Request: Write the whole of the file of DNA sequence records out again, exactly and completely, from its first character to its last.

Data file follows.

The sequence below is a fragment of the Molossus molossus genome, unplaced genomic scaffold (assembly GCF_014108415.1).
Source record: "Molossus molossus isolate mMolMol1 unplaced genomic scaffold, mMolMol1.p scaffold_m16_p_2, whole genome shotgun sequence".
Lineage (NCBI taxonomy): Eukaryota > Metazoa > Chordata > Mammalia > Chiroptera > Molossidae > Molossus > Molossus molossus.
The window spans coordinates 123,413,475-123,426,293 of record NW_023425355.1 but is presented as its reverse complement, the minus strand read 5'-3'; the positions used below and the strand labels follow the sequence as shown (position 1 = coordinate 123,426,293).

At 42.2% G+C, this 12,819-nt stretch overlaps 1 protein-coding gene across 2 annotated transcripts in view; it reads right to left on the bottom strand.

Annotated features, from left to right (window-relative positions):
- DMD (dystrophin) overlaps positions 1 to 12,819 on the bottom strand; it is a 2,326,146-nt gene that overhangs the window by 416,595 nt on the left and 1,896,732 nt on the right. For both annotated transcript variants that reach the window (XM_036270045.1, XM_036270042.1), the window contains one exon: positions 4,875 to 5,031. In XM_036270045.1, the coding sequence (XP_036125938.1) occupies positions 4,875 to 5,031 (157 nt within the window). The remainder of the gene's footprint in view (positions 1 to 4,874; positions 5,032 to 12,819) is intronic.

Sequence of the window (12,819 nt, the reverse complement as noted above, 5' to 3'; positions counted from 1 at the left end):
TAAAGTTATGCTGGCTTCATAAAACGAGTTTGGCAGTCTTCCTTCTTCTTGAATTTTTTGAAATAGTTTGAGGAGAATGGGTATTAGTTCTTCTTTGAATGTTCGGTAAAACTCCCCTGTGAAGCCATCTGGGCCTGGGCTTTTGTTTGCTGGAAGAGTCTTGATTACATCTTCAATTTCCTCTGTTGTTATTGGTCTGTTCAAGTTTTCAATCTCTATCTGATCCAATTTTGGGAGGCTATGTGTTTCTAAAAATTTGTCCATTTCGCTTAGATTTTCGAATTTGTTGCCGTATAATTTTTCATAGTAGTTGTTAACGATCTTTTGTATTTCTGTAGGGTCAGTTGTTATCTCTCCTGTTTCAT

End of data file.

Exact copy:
The sequence below is a fragment of the Molossus molossus genome, unplaced genomic scaffold (assembly GCF_014108415.1).
Source record: "Molossus molossus isolate mMolMol1 unplaced genomic scaffold, mMolMol1.p scaffold_m16_p_2, whole genome shotgun sequence".
Lineage (NCBI taxonomy): Eukaryota > Metazoa > Chordata > Mammalia > Chiroptera > Molossidae > Molossus > Molossus molossus.
The window spans coordinates 123,413,475-123,426,293 of record NW_023425355.1 but is presented as its reverse complement, the minus strand read 5'-3'; the positions used below and the strand labels follow the sequence as shown (position 1 = coordinate 123,426,293).

At 42.2% G+C, this 12,819-nt stretch overlaps 1 protein-coding gene across 2 annotated transcripts in view; it reads right to left on the bottom strand.

Annotated features, from left to right (window-relative positions):
- DMD (dystrophin) overlaps positions 1 to 12,819 on the bottom strand; it is a 2,326,146-nt gene that overhangs the window by 416,595 nt on the left and 1,896,732 nt on the right. For both annotated transcript variants that reach the window (XM_036270045.1, XM_036270042.1), the window contains one exon: positions 4,875 to 5,031. In XM_036270045.1, the coding sequence (XP_036125938.1) occupies positions 4,875 to 5,031 (157 nt within the window). The remainder of the gene's footprint in view (positions 1 to 4,874; positions 5,032 to 12,819) is intronic.

Sequence of the window (12,819 nt, the reverse complement as noted above, 5' to 3'; positions counted from 1 at the left end):
TAAAGTTATGCTGGCTTCATAAAACGAGTTTGGCAGTCTTCCTTCTTCTTGAATTTTTTGAAATAGTTTGAGGAGAATGGGTATTAGTTCTTCTTTGAATGTTCGGTAAAACTCCCCTGTGAAGCCATCTGGGCCTGGGCTTTTGTTTGCTGGAAGAGTCTTGATTACATCTTCAATTTCCTCTGTTGTTATTGGTCTGTTCAAGTTTTCAATCTCTATCTGATCCAATTTTGGGAGGCTATGTGTTTCTAAAAATTTGTCCATTTCGCTTAGATTTTCGAATTTGTTGCCGTATAATTTTTCATAGTAGTTGTTAACGATCTTTTGTATTTCTGTAGGGTCAGTTGTTATCTCTCCTGTTTCAT